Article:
Alas, listening to Deputy Grand Master Spencer Beattie return the needle to the start of the Orange song illustrates just why the failure of unionist politicians to take the hard decisions and make the unpopular stand left loyalism metaphorically lost in that Twaddell caravan for the past three years. That republicans decided to reach out the hand to help them out of their mess is not lost on anyone, and nor should be how difficult and awkward that decision has and will continue to be for those who supported that deal.

The CARA offer was about taking the moral high ground, giving the Orangemen and unionists a way out. It has succeeded in cementing an ad hoc deal which not only ends the local parading dispute but, crucially, also denies dissident republicans an annual occasion in which they can agitate for support over a legitimate grievance from the prominent platform they had developed locally.

The heckling of senior Sinn Fein figures by those associated with GARC was, perhaps, to be expected, but the decision to target Fr Gary Donegan for his public endorsement of this deal was a significant mistake by those opposed to the deal. Fr Gary walked with the young girls of Holy Cross Girls’ school and their parents when they faced the nightmare of the bitter school blockade in 2001 (as he recalled in this BBC interview today), and he has worked passionately in the local community for parishioners throughout his time in the area, developing a well-earned reputation as a moral leader and guide for people within and beyond Ardoyne, of all faiths and none.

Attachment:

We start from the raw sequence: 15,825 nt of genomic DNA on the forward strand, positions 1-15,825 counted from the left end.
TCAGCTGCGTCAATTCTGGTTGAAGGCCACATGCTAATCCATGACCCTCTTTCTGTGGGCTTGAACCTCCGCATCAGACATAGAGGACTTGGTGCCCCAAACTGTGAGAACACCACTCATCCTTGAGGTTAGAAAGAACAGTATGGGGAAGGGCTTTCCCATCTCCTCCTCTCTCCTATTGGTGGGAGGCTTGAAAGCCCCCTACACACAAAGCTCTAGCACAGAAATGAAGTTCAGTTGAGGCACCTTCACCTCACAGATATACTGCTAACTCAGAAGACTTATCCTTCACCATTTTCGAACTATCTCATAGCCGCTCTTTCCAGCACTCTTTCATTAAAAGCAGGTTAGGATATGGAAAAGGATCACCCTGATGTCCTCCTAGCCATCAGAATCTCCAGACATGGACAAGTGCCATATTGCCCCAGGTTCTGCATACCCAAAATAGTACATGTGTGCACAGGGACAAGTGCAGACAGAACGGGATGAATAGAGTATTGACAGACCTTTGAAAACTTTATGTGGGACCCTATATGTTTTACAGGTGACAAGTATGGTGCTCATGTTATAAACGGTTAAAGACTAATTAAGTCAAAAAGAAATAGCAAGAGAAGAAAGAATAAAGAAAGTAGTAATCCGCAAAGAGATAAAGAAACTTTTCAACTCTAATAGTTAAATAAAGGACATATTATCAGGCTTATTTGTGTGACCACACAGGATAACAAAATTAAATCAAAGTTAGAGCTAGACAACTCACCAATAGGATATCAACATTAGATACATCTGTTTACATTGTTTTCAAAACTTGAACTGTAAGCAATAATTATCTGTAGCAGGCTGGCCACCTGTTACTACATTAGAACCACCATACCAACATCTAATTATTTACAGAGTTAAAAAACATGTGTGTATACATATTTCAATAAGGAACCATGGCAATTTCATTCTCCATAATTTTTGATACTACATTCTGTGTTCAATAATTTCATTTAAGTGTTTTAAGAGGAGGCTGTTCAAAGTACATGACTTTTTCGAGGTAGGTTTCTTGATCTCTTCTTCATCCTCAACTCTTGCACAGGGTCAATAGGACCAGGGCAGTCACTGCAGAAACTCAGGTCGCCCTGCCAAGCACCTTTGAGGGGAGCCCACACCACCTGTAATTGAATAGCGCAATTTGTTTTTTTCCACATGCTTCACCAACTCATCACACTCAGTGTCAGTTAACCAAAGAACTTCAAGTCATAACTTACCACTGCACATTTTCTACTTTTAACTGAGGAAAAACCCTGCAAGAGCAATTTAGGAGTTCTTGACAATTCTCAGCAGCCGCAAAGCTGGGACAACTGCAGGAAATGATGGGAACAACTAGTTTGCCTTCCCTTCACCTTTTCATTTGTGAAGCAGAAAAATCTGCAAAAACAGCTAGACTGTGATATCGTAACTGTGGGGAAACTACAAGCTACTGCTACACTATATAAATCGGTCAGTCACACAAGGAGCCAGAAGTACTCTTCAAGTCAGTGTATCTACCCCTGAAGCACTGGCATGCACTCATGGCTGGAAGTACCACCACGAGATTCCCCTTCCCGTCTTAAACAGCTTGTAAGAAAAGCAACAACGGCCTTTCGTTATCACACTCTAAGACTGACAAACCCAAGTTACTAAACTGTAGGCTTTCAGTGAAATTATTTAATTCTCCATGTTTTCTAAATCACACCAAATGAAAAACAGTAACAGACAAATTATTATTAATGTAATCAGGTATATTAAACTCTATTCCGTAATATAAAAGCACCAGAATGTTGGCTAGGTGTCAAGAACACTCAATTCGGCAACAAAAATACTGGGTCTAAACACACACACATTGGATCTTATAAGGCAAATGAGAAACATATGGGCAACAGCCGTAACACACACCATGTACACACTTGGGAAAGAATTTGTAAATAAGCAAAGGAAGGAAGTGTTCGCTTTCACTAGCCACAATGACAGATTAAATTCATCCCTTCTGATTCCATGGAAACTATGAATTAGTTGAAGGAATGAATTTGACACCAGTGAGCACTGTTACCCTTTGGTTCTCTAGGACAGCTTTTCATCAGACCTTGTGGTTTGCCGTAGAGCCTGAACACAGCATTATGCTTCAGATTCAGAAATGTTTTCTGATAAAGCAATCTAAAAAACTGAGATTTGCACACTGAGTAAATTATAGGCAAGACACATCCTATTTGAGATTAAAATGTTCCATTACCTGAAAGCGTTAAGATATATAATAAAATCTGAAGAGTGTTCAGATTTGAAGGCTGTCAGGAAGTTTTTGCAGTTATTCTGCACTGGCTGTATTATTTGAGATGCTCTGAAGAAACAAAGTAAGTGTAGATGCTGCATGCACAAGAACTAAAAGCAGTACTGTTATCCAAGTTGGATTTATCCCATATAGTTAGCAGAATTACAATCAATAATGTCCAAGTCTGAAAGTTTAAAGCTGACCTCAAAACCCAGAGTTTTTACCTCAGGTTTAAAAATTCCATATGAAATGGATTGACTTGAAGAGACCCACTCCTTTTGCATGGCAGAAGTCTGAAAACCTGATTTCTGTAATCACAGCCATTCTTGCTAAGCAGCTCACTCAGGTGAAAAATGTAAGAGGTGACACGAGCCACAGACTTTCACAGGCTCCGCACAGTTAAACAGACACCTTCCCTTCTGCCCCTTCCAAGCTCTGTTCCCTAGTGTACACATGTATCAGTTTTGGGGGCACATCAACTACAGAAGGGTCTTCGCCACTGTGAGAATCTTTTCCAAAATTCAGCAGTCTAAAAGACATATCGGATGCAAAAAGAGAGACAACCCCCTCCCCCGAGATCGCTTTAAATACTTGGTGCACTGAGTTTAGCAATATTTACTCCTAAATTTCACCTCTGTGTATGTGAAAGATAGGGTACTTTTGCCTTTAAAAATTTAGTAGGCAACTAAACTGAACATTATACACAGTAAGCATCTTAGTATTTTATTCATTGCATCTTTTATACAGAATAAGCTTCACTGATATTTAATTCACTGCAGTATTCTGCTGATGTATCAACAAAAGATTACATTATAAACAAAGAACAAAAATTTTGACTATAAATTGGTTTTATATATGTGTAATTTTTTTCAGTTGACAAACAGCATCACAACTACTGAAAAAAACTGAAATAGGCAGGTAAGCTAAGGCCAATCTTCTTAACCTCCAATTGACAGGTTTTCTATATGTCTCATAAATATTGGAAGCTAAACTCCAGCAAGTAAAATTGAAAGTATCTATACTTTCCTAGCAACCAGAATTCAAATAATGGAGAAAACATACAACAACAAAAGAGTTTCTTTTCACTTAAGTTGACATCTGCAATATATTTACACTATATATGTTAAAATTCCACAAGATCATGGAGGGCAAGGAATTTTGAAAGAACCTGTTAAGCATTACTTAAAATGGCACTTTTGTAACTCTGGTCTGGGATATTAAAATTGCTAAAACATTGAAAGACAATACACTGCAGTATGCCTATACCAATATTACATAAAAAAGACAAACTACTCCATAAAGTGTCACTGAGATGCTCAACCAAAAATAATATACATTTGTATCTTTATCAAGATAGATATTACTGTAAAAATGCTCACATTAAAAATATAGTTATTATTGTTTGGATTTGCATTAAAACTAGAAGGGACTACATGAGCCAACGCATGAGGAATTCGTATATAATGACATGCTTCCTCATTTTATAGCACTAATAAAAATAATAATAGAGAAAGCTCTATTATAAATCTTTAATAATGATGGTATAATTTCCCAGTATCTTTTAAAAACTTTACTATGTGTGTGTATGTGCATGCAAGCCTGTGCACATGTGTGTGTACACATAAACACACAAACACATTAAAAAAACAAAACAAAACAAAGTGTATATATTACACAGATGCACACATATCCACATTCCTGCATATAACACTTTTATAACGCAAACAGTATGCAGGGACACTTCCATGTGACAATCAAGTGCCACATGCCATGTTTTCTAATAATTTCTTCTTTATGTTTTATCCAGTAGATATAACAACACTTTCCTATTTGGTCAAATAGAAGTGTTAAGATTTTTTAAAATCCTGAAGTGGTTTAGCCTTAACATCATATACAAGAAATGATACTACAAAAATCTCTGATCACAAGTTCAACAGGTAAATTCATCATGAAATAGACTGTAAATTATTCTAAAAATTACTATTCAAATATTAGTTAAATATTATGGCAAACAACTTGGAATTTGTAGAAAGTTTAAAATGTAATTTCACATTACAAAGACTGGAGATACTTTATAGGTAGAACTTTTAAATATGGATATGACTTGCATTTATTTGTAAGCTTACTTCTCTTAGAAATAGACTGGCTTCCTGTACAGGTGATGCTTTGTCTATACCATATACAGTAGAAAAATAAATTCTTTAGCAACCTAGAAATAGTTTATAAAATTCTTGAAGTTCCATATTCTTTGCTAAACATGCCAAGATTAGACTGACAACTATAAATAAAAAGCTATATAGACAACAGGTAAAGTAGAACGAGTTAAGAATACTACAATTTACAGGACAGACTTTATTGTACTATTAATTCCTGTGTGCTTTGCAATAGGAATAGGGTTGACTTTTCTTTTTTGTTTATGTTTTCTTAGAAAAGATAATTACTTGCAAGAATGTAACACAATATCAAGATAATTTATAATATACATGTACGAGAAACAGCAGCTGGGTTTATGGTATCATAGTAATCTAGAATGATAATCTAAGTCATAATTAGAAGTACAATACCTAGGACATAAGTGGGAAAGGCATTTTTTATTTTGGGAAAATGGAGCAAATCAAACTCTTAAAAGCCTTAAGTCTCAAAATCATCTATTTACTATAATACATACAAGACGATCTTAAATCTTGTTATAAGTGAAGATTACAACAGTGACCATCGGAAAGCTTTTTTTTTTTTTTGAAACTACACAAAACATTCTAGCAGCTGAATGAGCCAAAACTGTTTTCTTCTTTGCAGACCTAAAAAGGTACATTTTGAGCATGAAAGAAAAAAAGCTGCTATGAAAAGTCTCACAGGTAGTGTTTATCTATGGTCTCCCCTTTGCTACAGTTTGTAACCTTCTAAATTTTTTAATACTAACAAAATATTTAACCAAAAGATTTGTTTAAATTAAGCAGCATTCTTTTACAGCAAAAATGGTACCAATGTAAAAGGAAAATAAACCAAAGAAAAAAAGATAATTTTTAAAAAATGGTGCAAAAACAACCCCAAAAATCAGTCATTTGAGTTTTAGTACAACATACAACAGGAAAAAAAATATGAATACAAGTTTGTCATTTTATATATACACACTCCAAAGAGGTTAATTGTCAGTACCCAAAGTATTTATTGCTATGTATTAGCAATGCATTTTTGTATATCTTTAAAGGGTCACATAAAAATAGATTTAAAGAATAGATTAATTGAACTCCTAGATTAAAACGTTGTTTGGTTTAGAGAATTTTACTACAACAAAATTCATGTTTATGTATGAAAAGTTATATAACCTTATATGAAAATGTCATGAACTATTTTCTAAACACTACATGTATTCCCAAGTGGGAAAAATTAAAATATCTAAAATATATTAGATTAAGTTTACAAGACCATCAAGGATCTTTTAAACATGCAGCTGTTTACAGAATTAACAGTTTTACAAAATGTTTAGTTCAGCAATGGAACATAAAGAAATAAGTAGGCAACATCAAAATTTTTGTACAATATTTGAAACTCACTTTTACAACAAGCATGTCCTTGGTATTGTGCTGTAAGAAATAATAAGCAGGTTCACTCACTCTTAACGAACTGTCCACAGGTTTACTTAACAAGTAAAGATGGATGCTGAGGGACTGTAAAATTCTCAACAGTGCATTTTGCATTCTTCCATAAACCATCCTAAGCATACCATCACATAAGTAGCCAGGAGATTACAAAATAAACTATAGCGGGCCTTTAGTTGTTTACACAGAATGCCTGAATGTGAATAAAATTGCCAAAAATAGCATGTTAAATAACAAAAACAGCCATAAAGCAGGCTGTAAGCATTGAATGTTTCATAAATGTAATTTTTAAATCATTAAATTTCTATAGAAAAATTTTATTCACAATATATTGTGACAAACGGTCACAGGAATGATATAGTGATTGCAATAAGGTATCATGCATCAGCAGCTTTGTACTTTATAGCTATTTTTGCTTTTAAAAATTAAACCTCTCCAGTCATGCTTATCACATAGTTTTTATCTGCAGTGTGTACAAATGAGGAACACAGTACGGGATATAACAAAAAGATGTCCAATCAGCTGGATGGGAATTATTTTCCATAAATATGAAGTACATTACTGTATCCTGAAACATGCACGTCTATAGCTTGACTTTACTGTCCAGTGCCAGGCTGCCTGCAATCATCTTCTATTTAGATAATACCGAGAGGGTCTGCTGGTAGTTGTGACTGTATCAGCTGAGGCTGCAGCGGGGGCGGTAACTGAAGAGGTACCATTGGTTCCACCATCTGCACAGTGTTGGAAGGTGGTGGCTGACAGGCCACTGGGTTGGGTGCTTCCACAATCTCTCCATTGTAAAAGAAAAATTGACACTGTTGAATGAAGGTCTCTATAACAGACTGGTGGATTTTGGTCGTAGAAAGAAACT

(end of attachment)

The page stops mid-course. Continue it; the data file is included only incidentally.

Ironically, facing the now vacant caravan site on the Woodvale Road at the Twaddell roundabout is the Houben Centre, the realization of a dream by the Passionists of Holy Cross, of which Fr Gary is a member, to build a community hub which can reach beyond the interface and bring together the divided working-class peoples of this part of north Belfast.

When the building was designed, it was decided to site an entrance on the loyalist side of the divide at the Woodvale Road as well as the nationalist side in order to encourage the perception that it could belong to all communities. The building is home to the R City Coffee restaurant, a joint social enterprise by young adults from the Hammer YC in the lower Shankill and Ardoyne YC, and many of these same young adults have been involved in the Belfast 2 Blanco project, travelling together to the South African township to carry out charity work.

Resolving the parading dispute in a manner that has allowed space for healing and reconciliation should only be the beginning, and the work of the new forum to be established should focus on cultivating existing and forging new partnerships and relationships across what has been the most sensitive sectarian interface in the north of Ireland.

On this occasion, fortune appears to have favoured the brave.